Lorca, Bunuel and Dali were, in their respective fields of poetry and theatre, cinema, and painting, three of the most maginative creative artists of the twentieth century, their impact felt far beyond the boundaries of their native Spain. But if individually they have been the subject of various studies, their connected lives have rarely been considered. The connections between them are the subject of this illuminating book. They were born within six years of each other and, as Gwynne Edwards reveals, their childhood circumstances were very similar. Each was affected by a narrow-minded society and an intolerant religious background which equated sex with sin and led all three to experience sexual problems of different kinds: Lorca the guilt and anguish associated with his homosexuality; Buuel feelings of sexual inhibition; and Dal virtual impotence. Having met during the 1920s at the Residencia de Estudiantes in Madrid, they developed intense personal relationships and channelled their respective obsessions into the cultural forms then prevalent in Europe, in particular Surrealism. Rooted in emotional turmoil, their work - from Lorca's dramatic characters in search of sexual fulfilment, to Buuel's frustrated men and women, and Dal's potent images of shame and guilt - is highly autobiographical. Their left-wing outrage directed at bourgeois values and the Catholic Church was strongly felt, and in the case of Lorca in particular, was sharpened by the catastrophic Civil War of 1936-9, during the first months of which he was murdered by Franco's fascists.The war hastened Buuel's departure to France and Mexico and Dal's to New York. Edwards describes how, for the rest of his life, Buuel clung to his left-wing ideals and made outstanding films, while the increasingly eccentric and money-obsessed Dal embraced Fascism and the Catholic Church, and sawhis art go into rapid decline.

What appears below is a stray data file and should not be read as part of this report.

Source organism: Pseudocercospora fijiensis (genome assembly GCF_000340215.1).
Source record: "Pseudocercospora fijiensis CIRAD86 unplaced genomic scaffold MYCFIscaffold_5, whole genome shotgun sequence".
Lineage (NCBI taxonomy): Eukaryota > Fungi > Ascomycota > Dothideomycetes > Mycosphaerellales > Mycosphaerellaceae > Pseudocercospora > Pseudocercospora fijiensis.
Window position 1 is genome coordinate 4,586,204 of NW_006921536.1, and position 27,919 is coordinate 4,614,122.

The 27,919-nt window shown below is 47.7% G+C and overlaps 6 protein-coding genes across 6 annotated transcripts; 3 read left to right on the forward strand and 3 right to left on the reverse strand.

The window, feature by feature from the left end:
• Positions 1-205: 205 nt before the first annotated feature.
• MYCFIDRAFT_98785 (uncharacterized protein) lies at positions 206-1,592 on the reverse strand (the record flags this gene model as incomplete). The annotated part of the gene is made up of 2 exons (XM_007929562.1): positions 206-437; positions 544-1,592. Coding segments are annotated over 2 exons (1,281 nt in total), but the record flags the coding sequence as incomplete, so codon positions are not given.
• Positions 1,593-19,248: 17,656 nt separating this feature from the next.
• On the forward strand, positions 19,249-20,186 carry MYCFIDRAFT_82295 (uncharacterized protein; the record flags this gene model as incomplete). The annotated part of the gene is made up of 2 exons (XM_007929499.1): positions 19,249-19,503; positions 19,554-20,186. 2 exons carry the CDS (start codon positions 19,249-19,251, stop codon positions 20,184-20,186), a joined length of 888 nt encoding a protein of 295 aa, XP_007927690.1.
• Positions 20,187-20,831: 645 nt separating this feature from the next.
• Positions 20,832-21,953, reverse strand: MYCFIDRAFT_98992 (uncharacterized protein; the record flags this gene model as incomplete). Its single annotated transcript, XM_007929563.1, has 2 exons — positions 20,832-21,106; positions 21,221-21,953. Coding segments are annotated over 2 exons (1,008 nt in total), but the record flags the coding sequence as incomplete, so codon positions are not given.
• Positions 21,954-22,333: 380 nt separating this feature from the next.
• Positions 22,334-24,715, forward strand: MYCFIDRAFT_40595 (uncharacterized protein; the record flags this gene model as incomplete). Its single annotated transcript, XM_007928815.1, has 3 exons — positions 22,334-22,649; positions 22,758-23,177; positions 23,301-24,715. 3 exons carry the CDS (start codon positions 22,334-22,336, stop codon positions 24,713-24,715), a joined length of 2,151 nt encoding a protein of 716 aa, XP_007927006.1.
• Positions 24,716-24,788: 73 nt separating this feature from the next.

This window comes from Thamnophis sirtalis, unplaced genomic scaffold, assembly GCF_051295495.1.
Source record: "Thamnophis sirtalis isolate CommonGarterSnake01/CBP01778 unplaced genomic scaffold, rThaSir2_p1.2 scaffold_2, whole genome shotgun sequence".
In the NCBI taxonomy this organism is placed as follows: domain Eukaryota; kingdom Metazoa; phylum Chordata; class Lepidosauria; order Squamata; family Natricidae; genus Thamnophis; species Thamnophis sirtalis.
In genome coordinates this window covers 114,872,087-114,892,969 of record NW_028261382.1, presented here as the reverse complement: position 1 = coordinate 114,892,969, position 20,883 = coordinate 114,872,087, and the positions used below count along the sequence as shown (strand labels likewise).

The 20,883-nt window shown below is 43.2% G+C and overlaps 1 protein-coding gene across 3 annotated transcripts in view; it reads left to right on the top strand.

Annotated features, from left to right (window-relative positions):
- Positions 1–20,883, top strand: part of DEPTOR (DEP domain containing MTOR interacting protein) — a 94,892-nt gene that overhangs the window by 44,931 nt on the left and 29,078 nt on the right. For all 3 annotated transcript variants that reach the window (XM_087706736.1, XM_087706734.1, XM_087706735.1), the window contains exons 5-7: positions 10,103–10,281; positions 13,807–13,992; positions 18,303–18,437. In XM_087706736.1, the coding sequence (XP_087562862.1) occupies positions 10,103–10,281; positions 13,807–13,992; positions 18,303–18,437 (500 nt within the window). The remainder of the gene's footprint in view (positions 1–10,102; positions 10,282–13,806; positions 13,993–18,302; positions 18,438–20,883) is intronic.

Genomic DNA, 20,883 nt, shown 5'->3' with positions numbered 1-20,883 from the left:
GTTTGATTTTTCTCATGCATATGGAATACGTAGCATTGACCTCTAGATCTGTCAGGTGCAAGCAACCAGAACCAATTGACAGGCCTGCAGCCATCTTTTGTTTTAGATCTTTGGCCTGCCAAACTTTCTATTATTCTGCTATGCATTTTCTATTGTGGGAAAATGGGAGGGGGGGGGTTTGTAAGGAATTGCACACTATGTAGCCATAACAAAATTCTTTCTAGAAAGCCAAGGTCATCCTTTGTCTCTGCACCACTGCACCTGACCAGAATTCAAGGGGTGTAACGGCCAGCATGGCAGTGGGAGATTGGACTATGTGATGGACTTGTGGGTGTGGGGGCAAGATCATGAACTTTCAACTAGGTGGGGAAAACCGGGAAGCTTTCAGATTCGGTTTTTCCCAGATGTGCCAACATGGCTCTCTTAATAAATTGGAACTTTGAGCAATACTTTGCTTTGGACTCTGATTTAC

Lorca, Bunuel, Dali
Forbidden Pleasures and Connected Lives